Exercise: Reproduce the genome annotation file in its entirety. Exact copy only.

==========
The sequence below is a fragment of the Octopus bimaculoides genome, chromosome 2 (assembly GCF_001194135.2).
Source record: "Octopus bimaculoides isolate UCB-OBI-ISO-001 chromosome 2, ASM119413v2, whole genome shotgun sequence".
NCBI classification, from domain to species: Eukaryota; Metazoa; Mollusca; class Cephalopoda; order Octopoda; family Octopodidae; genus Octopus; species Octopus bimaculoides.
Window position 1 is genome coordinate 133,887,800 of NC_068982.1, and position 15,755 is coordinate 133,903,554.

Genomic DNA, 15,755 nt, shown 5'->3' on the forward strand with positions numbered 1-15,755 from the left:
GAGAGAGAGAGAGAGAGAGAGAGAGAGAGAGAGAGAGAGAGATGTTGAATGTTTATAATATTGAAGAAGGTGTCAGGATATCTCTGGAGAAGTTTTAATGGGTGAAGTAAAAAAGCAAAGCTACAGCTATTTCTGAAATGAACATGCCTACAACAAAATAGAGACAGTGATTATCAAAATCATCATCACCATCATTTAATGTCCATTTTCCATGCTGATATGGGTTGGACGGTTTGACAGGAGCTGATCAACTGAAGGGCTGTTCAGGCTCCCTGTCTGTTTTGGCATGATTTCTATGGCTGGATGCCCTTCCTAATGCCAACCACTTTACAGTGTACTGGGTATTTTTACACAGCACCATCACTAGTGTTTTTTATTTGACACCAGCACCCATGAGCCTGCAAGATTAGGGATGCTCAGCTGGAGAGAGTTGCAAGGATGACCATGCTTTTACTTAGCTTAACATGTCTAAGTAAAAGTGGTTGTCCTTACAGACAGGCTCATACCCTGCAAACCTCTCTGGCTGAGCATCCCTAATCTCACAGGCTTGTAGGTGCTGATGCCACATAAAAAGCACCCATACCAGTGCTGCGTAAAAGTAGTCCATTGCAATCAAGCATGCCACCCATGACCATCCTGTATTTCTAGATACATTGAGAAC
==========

The sequence below is a fragment of the Octopus bimaculoides genome, chromosome 2 (assembly GCF_001194135.2).
Source record: "Octopus bimaculoides isolate UCB-OBI-ISO-001 chromosome 2, ASM119413v2, whole genome shotgun sequence".
NCBI classification, from domain to species: Eukaryota; Metazoa; Mollusca; class Cephalopoda; order Octopoda; family Octopodidae; genus Octopus; species Octopus bimaculoides.
Window position 1 is genome coordinate 133,887,800 of NC_068982.1, and position 15,755 is coordinate 133,903,554.

Genomic DNA, 15,755 nt, shown 5'->3' on the forward strand with positions numbered 1-15,755 from the left:
GAGAGAGAGAGAGAGAGAGAGAGAGAGAGAGAGAGAGAGAGATGTTGAATGTTTATAATATTGAAGAAGGTGTCAGGATATCTCTGGAGAAGTTTTAATGGGTGAAGTAAAAAAGCAAAGCTACAGCTATTTCTGAAATGAACATGCCTACAACAAAATAGAGACAGTGATTATCAAAATCATCATCACCATCATTTAATGTCCATTTTCCATGCTGATATGGGTTGGACGGTTTGACAGGAGCTGATCAACTGAAGGGCTGTTCAGGCTCCCTGTCTGTTTTGGCATGATTTCTATGGCTGGATGCCCTTCCTAATGCCAACCACTTTACAGTGTACTGGGTATTTTTACACAGCACCATCACTAGTGTTTTTTATTTGACACCAGCACCCATGAGCCTGCAAGATTAGGGATGCTCAGCTGGAGAGAGTTGCAAGGATGACCATGCTTTTACTTAGCTTAACATGTCTAAGTAAAAGTGGTTGTCCTTACAGACAGGCTCATACCCTGCAAACCTCTCTGGCTGAGCATCCCTAATCTCACAGGCTTGTAGGTGCTGATGCCACATAAAAAGCACCCATACCAGTGCTGCGTAAAAGTAGTCCATTGCAATCAAGCATGCCACCCATGACCATCCTGTATTTCTAGATACATTGAGAAC